People, Travel

A Less Trodden Path in Intangible Heritage Tourism

A Less Trodden Path in Intangible Heritage TourismA Less Trodden Path in Intangible Heritage Tourism

The United Nations Educational, Scientific and Cultural Organization (UNESCO) has nine centers across the world, responsible to introduce, register, and protect instances of intangible heritage. Establishment of Tehran Intangible Heritage Center as one of the nine, enabled Iran to reclaim its rightful cultural position in the region and begin to develop cultural tourism, according to the Persian daily, Donya-e Eqtesad.

Envoys and representatives from West and Central Asia met in the Royal Plates Museum, located in Sa’dabad historical complex to consolidate the Tehran Intangible Heritage Center and boost cooperation between the countries of the region for safeguarding their common intangible heritage.

Tehran Intangible Heritage Center was introduced as an institution having been authorized by the UNESCO to start its activities since 2012. The head of Iran’s Cultural Heritage, Handicrafts and Tourism Organization (ICHHTO), Masud Soltanifar, called on regional countries to help introduce and protect regional heritage by joining the Tehran center.

Soltanifar referred to the current opportunity for regional cooperation, and considered the meeting as an introduction enhanced interaction. “Close to 160 countries have joined the Intangible Heritage Convention, though only 11 years have passed since its establishment, this indicates the global popularity of the convention.”

UNESCO has designated 98 International and regional institutes and centers as Category Two. Though not legally part of the Organization, these institutes and centers are associated with UNESCO through formal arrangements approved by the General Conference. Through capacity-building, knowledge sharing, and research, they provide a valuable and unique contribution to the implementation of UNESCO’s strategic program objectives for the benefit of member states. “They are not limited by political borders; their defined activities are region-based,” Soltanifar said.

Soltanifar considered the UNESCO center in Tehran an honor, and enumerated duties for the newly established center, including regional development of sustainability program, and capacity building in joint intangible heritage.

Considering the fact that cultural activities can serve as a strong basis for peace, friendship, cooperation, and sustainable development, intangible heritage has great potential in this regard. In West and Central Asia, there are numerous instances of such joint, dynamic heritage. The appreciation of cultural aspects brings about the empathy and common feelings among the inheriting countries, Soltanifar added.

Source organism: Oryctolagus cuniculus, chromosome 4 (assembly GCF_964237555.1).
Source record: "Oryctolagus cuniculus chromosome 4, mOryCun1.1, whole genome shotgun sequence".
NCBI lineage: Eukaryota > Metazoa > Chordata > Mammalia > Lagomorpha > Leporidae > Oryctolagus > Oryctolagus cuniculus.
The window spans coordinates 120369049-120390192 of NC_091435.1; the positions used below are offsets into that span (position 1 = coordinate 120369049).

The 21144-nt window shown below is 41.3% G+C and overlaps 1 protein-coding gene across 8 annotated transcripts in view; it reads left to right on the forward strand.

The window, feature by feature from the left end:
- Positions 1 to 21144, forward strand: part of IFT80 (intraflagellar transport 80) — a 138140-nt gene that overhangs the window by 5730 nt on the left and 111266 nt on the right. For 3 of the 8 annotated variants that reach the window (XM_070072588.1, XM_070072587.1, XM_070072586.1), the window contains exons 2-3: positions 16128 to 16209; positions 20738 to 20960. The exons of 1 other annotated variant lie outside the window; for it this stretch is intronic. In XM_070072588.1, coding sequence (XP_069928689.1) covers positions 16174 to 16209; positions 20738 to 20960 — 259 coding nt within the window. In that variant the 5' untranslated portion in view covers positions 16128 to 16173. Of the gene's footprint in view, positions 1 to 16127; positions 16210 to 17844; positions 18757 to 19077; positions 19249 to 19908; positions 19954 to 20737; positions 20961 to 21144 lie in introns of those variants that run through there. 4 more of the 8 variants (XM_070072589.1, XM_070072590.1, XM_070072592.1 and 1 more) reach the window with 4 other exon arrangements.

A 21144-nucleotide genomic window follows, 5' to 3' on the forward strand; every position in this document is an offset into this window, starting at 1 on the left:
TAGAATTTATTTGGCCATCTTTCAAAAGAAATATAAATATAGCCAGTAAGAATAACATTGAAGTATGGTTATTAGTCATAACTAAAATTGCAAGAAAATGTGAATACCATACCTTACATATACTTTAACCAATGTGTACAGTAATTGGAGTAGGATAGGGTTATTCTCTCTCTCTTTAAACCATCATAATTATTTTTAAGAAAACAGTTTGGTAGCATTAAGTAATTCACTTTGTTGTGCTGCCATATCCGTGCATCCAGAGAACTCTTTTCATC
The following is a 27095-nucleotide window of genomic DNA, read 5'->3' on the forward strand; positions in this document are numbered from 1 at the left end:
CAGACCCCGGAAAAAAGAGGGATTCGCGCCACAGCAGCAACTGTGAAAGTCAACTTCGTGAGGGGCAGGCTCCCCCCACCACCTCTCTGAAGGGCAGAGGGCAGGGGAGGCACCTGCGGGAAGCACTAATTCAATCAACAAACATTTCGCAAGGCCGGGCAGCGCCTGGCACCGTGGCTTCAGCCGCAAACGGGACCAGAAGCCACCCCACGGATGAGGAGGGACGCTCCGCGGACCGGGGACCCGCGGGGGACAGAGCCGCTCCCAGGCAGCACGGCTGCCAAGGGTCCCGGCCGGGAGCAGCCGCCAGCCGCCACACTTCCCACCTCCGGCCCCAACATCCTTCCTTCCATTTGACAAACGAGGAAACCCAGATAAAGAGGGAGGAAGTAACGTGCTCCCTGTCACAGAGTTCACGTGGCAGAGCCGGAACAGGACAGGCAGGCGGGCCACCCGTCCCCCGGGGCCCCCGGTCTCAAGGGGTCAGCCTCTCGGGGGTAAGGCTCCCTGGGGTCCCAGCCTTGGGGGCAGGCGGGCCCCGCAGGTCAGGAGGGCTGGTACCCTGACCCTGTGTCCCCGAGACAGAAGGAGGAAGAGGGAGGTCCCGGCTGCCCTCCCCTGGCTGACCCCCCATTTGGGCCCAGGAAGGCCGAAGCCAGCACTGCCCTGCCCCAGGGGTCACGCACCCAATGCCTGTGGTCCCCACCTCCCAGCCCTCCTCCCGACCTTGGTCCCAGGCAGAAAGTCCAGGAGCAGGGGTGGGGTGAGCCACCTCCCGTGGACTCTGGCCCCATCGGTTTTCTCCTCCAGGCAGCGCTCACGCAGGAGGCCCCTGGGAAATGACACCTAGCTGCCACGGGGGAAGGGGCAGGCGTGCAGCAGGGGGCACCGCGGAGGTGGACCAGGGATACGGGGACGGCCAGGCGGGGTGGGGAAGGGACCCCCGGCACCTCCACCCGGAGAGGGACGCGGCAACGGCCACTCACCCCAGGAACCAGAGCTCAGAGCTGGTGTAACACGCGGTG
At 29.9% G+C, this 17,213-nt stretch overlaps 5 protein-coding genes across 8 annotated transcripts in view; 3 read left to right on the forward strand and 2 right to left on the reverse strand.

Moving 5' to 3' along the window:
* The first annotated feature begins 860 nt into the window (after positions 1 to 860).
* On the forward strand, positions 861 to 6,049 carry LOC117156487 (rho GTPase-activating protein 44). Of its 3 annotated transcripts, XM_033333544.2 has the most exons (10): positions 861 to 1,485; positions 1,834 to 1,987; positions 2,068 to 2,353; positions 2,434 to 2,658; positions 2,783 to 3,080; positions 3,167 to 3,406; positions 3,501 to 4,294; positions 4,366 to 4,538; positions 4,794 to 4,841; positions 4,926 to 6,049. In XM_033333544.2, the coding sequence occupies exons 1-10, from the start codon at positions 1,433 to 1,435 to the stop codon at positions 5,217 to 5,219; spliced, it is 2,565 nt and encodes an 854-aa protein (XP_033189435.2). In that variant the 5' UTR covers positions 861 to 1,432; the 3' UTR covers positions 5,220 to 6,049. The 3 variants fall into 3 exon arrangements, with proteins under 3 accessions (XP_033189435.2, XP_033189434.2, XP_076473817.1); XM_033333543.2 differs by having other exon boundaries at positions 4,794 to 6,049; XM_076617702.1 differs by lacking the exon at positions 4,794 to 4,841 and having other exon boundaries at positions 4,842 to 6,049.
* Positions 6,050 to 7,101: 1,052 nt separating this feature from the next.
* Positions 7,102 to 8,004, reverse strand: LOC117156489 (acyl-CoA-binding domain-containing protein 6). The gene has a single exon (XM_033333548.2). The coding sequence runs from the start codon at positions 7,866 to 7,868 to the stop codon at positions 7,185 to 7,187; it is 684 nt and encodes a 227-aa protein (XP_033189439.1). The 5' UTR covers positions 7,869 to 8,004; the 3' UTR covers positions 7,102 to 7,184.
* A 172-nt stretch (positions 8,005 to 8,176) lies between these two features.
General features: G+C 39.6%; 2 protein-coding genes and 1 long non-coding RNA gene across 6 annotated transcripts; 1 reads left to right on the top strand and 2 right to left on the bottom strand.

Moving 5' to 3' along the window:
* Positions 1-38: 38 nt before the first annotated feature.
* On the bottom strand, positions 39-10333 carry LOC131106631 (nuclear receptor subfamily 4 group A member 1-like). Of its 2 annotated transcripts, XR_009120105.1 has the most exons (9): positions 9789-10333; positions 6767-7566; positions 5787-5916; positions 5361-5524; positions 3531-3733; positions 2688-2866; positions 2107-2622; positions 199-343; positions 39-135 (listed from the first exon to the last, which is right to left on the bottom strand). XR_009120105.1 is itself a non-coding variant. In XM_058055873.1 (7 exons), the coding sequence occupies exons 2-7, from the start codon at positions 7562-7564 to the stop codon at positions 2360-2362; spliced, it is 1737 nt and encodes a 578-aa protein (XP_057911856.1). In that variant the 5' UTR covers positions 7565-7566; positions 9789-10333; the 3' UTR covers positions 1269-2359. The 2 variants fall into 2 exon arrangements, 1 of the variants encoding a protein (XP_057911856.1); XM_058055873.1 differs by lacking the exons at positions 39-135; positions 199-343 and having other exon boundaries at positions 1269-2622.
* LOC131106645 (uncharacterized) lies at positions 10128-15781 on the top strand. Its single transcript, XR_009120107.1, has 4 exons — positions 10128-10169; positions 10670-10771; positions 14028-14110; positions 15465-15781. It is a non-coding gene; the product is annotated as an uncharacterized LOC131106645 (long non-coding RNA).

Defining Tours for Intangible Heritage

Iran’s cultural tourism has been neglected, head of the Tehran center, Yadollah Parmon, said. Organizers have focused on religious and medical categories of tourism, with a few visits to historical monuments thrown in.

Though the newly established center has considered developing the tourism sector, no decisive measure has been taken in this regard as of yet, but music concerts as part of new year ceremonies and festivities is a step in the right direction.

Donya-e Eqtesad proposed a new tourism route, linking the countries of West and Central Asia, and introducing the intangible heritage of the region to travelers. Parmon called the suggestion worthy of consideration. “In fact, the center is planning to define a route wherein travelers can see local rituals, learn handicrafts techniques, and be introduced to linguistic characteristics of different ethnic groups.” The plan will of course be devised in a way not to harm the originality of the intangible heritage in question, or detach the traditions from their local context. It is also of critical importance to control the surge of tourists not to inflict damage on local cultures, Parmon added.

By late February, Tehran Intangible Heritage Center will have a website. Parmon hoped they shall be authorized to use UNESCO logo.

  UNESCO Made It Regional

UNESCO will be unable to implement sustainable and promotional plans on intangible heritage without the support from the associated countries, cultural heritage deputy of ICHHTO, and head of board of governors at Tehran Intangible Heritage Center Mohammad Hassan Talebian said. This was the greatest impetus as the organization decided to devolve the operations to regional centers.

Registration on the World Heritage List is not now as trendy as it was in 2009 and 2010, and it is just one of the measures being pursued by the center; others include awareness raising, capacity building, identification, documentation, restoration, research, and promotion.

Some representatives of the participating countries reassured the center’s officials that they will deliver the meeting’s message to their respective countries. They expressed hope that the activities of Tehran Intangible Heritage Center would strengthen ties between the countries of West and Central Asia.